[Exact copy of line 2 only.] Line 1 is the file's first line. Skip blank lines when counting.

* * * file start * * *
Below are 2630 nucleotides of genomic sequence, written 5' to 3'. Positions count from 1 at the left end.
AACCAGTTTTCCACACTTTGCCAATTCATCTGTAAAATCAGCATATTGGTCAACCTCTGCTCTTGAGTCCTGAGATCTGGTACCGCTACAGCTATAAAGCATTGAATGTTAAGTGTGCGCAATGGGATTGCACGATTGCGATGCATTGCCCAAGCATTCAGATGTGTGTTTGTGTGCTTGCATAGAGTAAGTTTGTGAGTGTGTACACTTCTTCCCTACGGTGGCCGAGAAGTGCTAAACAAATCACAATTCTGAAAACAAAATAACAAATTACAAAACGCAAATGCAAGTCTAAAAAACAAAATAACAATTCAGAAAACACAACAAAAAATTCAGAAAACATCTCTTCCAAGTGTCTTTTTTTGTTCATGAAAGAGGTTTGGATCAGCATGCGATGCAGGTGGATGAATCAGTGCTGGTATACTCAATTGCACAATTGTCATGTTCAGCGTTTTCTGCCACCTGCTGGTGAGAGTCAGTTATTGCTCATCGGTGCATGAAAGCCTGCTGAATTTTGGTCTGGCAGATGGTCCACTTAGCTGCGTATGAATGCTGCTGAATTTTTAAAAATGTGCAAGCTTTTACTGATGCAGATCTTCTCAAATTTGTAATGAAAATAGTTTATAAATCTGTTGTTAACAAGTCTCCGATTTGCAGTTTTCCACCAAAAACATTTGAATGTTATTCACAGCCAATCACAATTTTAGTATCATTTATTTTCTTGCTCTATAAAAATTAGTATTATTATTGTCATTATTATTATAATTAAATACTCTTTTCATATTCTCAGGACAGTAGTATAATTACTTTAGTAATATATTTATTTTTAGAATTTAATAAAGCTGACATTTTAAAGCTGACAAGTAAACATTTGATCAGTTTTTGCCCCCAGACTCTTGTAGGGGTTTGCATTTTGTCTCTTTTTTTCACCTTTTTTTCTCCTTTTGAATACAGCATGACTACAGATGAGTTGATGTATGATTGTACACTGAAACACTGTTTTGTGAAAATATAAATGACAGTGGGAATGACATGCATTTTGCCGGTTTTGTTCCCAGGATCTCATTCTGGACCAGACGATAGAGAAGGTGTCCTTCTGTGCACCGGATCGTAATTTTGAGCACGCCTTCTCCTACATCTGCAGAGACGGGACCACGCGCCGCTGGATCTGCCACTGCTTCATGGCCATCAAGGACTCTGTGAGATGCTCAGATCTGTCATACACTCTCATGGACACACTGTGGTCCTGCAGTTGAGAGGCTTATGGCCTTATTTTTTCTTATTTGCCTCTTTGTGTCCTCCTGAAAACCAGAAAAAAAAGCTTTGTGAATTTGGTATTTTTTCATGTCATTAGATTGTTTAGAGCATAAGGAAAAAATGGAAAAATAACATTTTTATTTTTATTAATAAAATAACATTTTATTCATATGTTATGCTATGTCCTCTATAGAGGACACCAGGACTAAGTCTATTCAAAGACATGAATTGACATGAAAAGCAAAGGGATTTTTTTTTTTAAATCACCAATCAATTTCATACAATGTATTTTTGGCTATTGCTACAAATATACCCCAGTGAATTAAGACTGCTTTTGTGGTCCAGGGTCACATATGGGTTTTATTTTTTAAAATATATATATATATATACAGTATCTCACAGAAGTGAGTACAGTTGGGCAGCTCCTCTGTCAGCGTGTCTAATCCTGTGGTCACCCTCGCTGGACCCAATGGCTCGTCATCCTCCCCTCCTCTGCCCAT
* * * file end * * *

AACCAGTTTTCCACACTTTGCCAATTCATCTGTAAAATCAGCATATTGGTCAACCTCTGCTCTTGAGTCCTGAGATCTGGTACCGCTACAGCTATAAAGCATTGAATGTTAAGTGTGCGCAATGGGATTGCACGATTGCGATGCATTGCCCAAGCATTCAGATGTGTGTTTGTGTGCTTGCATAGAGTAAGTTTGTGAGTGTGTACACTTCTTCCCTACGGTGGCCGAGAAGTGCTAAACAAATCACAATTCTGAAAACAAAATAACAAATTACAAAACGCAAATGCAAGTCTAAAAAACAAAATAACAATTCAGAAAACACAACAAAAAATTCAGAAAACATCTCTTCCAAGTGTCTTTTTTTGTTCATGAAAGAGGTTTGGATCAGCATGCGATGCAGGTGGATGAATCAGTGCTGGTATACTCAATTGCACAATTGTCATGTTCAGCGTTTTCTGCCACCTGCTGGTGAGAGTCAGTTATTGCTCATCGGTGCATGAAAGCCTGCTGAATTTTGGTCTGGCAGATGGTCCACTTAGCTGCGTATGAATGCTGCTGAATTTTTAAAAATGTGCAAGCTTTTACTGATGCAGATCTTCTCAAATTTGTAATGAAAATAGTTTATAAATCTGTTGTTAACAAGTCTCCGATTTGCAGTTTTCCACCAAAAACATTTGAATGTTATTCACAGCCAATCACAATTTTAGTATCATTTATTTTCTTGCTCTATAAAAATTAGTATTATTATTGTCATTATTATTATAATTAAATACTCTTTTCATATTCTCAGGACAGTAGTATAATTACTTTAGTAATATATTTATTTTTAGAATTTAATAAAGCTGACATTTTAAAGCTGACAAGTAAACATTTGATCAGTTTTTGCCCCCAGACTCTTGTAGGGGTTTGCATTTTGTCTCTTTTTTTCACCTTTTTTTCTCCTTTTGAATACAGCATGACTACAGATGAGTTGATGTATGATTGTACACTGAAACACTGTTTTGTGAAAATATAAATGACAGTGGGAATGACATGCATTTTGCCGGTTTTGTTCCCAGGATCTCATTCTGGACCAGACGATAGAGAAGGTGTCCTTCTGTGCACCGGATCGTAATTTTGAGCACGCCTTCTCCTACATCTGCAGAGACGGGACCACGCGCCGCTGGATCTGCCACTGCTTCATGGCCATCAAGGACTCTGTGAGATGCTCAGATCTGTCATACACTCTCATGGACACACTGTGGTCCTGCAGTTGAGAGGCTTATGGCCTTATTTTTTCTTATTTGCCTCTTTGTGTCCTCCTGAAAACCAGAAAAAAAAGCTTTGTGAATTTGGTATTTTTTCATGTCATTAGATTGTTTAGAGCATAAGGAAAAAATGGAAAAATAACATTTTTATTTTTATTAATAAAATAACATTTTATTCATATGTTATGCTATGTCCTCTATAGAGGACACCAGGACTAAGTCTATTCAAAGACATGAATTGACATGAAAAGCAAAGGGATTTTTTTTTTTAAATCACCAATCAATTTCATACAATGTATTTTTGGCTATTGCTACAAATATACCCCAGTGAATTAAGACTGCTTTTGTGGTCCAGGGTCACATATGGGTTTTATTTTTTAAAATATATATATATATATACAGTATCTCACAGAAGTGAGTACAGTTGGGCAGCTCCTCTGTCAGCGTGTCTAATCCTGTGGTCACCCTCGCTGGACCCAATGGCTCGTCATCCTCCCCTCCTCTGCCCAT